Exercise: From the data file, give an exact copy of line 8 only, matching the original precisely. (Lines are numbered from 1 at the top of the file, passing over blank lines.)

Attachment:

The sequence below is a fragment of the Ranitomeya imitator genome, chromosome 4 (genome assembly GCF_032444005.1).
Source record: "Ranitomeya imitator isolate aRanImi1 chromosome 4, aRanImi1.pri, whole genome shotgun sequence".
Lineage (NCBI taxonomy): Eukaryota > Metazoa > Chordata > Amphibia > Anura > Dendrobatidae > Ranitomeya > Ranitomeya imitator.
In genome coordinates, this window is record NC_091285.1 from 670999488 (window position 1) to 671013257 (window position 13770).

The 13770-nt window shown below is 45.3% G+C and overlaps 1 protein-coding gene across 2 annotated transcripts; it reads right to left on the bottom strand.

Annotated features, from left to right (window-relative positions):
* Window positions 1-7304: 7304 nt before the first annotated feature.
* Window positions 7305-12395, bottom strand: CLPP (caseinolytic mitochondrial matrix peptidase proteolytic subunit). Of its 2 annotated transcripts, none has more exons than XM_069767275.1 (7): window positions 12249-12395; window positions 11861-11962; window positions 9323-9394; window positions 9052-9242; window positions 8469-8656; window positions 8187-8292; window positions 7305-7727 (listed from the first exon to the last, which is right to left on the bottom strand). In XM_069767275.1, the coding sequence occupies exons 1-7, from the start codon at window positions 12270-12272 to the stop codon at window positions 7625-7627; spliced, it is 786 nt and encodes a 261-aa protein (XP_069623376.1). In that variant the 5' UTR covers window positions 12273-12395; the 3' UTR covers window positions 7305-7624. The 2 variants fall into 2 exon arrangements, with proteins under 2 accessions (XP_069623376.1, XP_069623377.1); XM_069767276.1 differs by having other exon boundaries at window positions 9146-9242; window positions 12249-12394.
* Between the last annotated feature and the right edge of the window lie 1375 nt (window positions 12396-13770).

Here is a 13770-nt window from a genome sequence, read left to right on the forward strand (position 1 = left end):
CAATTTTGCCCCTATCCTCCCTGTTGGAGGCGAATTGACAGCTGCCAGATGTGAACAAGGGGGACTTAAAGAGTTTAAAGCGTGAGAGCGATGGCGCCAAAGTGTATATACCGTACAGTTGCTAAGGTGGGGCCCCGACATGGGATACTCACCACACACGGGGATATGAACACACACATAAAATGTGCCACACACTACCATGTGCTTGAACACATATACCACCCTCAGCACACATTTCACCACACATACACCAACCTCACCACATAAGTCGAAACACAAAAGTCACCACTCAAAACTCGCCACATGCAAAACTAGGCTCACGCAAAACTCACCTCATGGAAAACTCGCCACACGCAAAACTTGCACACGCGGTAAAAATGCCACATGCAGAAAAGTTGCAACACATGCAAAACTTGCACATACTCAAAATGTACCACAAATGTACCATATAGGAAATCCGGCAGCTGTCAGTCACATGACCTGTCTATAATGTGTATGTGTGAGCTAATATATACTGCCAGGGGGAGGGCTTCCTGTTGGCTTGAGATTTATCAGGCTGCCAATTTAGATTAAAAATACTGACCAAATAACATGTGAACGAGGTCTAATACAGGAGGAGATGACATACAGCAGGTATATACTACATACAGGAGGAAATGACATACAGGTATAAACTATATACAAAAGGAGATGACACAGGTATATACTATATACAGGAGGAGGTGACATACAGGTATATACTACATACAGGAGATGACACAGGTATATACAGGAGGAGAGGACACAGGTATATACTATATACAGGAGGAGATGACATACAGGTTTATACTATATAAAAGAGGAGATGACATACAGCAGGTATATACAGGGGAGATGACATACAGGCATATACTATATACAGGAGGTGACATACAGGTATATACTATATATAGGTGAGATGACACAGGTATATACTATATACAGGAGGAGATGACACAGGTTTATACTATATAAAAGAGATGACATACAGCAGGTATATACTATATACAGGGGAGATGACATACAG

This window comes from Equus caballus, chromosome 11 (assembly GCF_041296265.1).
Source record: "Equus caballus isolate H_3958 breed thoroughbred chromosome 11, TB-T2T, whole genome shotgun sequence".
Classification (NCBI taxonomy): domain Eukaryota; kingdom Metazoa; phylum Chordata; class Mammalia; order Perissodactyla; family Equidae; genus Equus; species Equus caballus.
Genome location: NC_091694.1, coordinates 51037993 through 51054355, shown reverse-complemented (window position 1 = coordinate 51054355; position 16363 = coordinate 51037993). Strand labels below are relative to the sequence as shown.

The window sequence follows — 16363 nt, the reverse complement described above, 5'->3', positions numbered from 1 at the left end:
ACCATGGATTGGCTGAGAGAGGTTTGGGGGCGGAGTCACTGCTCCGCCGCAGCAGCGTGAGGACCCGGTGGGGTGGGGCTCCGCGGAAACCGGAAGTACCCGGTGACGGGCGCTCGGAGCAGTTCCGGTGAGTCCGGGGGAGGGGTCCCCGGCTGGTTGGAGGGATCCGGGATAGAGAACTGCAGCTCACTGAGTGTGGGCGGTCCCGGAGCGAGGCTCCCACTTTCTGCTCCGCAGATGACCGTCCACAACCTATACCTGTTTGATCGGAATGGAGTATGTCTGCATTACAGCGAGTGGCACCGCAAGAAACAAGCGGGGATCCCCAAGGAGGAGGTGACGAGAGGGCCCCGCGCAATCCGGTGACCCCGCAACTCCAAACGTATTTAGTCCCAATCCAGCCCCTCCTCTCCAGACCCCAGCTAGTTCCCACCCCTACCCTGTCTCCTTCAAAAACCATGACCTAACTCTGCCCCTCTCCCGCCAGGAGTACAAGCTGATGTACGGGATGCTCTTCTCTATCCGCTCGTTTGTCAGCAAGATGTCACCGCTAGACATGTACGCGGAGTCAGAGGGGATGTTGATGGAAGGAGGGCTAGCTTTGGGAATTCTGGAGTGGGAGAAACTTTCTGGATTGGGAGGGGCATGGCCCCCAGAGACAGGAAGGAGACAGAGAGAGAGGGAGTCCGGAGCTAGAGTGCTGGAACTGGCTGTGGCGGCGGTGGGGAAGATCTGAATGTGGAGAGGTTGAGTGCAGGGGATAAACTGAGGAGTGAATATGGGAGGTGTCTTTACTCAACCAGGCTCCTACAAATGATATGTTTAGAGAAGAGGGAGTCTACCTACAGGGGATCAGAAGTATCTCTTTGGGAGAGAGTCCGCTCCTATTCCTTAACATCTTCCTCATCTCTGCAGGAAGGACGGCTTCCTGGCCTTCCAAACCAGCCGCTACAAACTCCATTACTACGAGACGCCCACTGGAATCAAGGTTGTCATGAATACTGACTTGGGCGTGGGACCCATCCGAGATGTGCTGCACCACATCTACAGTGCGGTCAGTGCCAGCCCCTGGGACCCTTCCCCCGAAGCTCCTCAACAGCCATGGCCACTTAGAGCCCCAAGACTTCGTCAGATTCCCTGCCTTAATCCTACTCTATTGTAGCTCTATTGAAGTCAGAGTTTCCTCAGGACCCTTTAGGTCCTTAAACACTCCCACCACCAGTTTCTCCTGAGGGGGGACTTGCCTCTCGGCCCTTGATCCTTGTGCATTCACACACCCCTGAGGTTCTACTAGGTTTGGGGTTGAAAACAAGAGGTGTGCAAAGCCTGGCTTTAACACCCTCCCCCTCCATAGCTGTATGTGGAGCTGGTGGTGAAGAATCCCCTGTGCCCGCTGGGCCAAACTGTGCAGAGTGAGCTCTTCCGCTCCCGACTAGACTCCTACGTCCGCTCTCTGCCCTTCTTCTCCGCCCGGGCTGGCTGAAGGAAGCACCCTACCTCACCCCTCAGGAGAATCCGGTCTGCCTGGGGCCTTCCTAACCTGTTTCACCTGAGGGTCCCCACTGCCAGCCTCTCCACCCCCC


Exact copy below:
* Window positions 7305-12395, bottom strand: CLPP (caseinolytic mitochondrial matrix peptidase proteolytic subunit). Of its 2 annotated transcripts, none has more exons than XM_069767275.1 (7): window positions 12249-12395; window positions 11861-11962; window positions 9323-9394; window positions 9052-9242; window positions 8469-8656; window positions 8187-8292; window positions 7305-7727 (listed from the first exon to the last, which is right to left on the bottom strand). In XM_069767275.1, the coding sequence occupies exons 1-7, from the start codon at window positions 12270-12272 to the stop codon at window positions 7625-7627; spliced, it is 786 nt and encodes a 261-aa protein (XP_069623376.1). In that variant the 5' UTR covers window positions 12273-12395; the 3' UTR covers window positions 7305-7624. The 2 variants fall into 2 exon arrangements, with proteins under 2 accessions (XP_069623376.1, XP_069623377.1); XM_069767276.1 differs by having other exon boundaries at window positions 9146-9242; window positions 12249-12394.